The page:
BUSH MAKES RIGHT MOVE IN REFUTING ANTI-ISLAM TALK

US President George W. Bush made a proper and necessary move Nov. 13 when he made clear that his country is not at war with Islam.

Bob Tippee

US President George W. Bush made a proper and necessary move Nov. 13 when he made clear that his country is not at war with Islam.

His statement followed and apparently responded to denunciations of Islam by several conservative Christian leaders in the US.

The Rev. Jerry Falwell, for example, had referred to the Prophet Mohammed in a television interview as "a terrorist." And evangelist Franklin Graham, in a televised dedication of a chapel in North Carolina, called Islam "wicked, violent."

Falwell later apologized, saying he was responding to a controversial question and made a mistake.

Graham made no such apology. Asked for a clarification by NBC News, he said, "It wasn't Methodists flying into those buildings [in New York and Washington, DC, on Sept. 11, 2001]. It wasn't Lutherans. It was an attack on this country by people of the Islamic faith."

Bush apparently wants no association with such talk and didn't shrink from saying so. Good for him.

In a statement from the Oval Office during a meeting with United Nations Sec. Gen. Kofi Annan, the president said, "Some of the comments that have been uttered about Islam do not reflect the sentiments of my government or the sentiments of most Americans.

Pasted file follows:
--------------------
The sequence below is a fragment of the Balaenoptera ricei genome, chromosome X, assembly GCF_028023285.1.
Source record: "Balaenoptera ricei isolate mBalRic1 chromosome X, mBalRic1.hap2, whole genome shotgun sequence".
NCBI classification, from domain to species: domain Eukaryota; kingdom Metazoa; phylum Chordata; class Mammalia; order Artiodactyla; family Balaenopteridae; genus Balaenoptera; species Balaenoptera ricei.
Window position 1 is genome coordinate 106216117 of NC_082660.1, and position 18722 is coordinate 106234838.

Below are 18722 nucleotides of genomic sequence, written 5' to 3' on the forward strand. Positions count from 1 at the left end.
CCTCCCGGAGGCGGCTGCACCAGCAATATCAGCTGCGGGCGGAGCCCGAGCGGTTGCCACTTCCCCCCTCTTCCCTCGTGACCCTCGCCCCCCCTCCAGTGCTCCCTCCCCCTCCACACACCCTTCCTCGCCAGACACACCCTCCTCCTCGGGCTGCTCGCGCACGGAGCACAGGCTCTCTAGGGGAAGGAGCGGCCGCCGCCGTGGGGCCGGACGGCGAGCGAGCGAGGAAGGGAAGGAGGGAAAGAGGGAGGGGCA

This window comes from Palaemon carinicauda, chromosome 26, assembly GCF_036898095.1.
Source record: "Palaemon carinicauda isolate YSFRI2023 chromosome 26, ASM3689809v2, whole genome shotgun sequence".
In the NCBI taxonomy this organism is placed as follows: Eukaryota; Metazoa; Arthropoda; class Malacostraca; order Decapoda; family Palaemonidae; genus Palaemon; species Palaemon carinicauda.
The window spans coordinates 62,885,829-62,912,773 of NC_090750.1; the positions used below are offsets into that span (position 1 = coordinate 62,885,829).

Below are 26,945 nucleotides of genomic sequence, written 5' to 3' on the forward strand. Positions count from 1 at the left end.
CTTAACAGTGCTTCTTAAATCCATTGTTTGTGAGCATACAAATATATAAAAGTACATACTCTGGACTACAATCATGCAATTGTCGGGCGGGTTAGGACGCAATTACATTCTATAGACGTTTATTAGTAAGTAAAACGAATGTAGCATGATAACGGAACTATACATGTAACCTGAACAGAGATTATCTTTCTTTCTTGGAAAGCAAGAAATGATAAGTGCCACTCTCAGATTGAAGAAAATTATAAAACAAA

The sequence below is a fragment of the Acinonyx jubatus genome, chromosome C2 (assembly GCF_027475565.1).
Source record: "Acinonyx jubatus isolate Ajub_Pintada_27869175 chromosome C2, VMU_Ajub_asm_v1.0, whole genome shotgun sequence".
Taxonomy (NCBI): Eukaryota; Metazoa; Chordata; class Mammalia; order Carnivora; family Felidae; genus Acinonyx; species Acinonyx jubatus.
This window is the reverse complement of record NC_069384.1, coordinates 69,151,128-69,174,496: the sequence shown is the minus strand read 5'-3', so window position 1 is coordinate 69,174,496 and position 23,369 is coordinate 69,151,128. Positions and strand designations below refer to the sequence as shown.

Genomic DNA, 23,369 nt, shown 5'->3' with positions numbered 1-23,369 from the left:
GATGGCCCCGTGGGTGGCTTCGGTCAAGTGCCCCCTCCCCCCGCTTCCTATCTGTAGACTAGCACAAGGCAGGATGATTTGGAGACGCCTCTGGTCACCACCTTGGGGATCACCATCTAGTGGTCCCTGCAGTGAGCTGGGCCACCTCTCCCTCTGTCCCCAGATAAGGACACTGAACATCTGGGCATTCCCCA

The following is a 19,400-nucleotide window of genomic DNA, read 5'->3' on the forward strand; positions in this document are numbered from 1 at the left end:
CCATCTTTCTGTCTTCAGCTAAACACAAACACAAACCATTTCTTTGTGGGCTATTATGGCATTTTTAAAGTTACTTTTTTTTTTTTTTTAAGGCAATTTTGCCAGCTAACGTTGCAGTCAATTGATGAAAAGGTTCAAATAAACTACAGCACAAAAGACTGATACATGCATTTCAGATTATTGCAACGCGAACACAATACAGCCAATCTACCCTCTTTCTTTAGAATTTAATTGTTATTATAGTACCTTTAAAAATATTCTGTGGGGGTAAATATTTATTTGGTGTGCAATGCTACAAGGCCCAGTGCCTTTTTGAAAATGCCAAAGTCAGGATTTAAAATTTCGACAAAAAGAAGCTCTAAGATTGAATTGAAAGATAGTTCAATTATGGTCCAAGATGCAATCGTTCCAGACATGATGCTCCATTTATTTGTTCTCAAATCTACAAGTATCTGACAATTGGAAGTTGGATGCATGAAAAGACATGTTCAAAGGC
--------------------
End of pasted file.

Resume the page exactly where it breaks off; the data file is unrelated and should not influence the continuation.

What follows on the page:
"Islam, as practiced by the vast majority of people, is a peaceful religion, a religion that respects others. Ours is a country based upon tolerance, Mr. Secretary General, and we respect the faith, and we welcome people of all faiths in America."

The statement was planned; Bush wasn't responding to a question. He spoke during a photo opportunity with journalists while meeting with Annan on Iraq.

"Our war," Bush said, "is a war against individuals whose hearts are full of hate. We do not fight a religion."

It's wholly unsound for religious leaders to characterize an entire religion on the basis of a few murderous fanatics. It's also irresponsible.

As Bush said, the religious leaders didn't speak for all Americans when they disparaged Islam. They didn't speak for all Christians, either.

Muslims need to know that.

(Online Nov. 22; author's e-mail bobt@ogjonline.com)

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